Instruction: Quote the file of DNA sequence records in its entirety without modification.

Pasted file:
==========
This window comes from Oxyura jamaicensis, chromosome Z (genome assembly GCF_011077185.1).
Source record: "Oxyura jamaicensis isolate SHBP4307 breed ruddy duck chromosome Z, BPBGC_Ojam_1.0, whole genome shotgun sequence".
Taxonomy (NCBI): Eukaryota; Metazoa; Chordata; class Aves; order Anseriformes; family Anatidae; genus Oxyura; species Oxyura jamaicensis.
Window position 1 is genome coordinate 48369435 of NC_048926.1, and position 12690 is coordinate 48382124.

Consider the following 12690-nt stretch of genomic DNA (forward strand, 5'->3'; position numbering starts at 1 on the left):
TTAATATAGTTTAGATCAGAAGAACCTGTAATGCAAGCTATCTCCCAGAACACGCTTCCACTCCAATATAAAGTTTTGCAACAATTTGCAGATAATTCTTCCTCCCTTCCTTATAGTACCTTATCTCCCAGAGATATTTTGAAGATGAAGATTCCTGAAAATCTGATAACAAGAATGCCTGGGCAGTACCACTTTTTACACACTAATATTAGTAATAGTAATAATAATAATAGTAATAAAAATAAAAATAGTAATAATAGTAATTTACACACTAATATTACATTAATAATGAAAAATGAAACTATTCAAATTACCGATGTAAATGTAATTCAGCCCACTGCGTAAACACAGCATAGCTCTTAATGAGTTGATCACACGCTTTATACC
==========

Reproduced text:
This window comes from Oxyura jamaicensis, chromosome Z (genome assembly GCF_011077185.1).
Source record: "Oxyura jamaicensis isolate SHBP4307 breed ruddy duck chromosome Z, BPBGC_Ojam_1.0, whole genome shotgun sequence".
Taxonomy (NCBI): Eukaryota; Metazoa; Chordata; class Aves; order Anseriformes; family Anatidae; genus Oxyura; species Oxyura jamaicensis.
Window position 1 is genome coordinate 48369435 of NC_048926.1, and position 12690 is coordinate 48382124.

Consider the following 12690-nt stretch of genomic DNA (forward strand, 5'->3'; position numbering starts at 1 on the left):
TTAATATAGTTTAGATCAGAAGAACCTGTAATGCAAGCTATCTCCCAGAACACGCTTCCACTCCAATATAAAGTTTTGCAACAATTTGCAGATAATTCTTCCTCCCTTCCTTATAGTACCTTATCTCCCAGAGATATTTTGAAGATGAAGATTCCTGAAAATCTGATAACAAGAATGCCTGGGCAGTACCACTTTTTACACACTAATATTAGTAATAGTAATAATAATAATAGTAATAAAAATAAAAATAGTAATAATAGTAATTTACACACTAATATTACATTAATAATGAAAAATGAAACTATTCAAATTACCGATGTAAATGTAATTCAGCCCACTGCGTAAACACAGCATAGCTCTTAATGAGTTGATCACACGCTTTATACC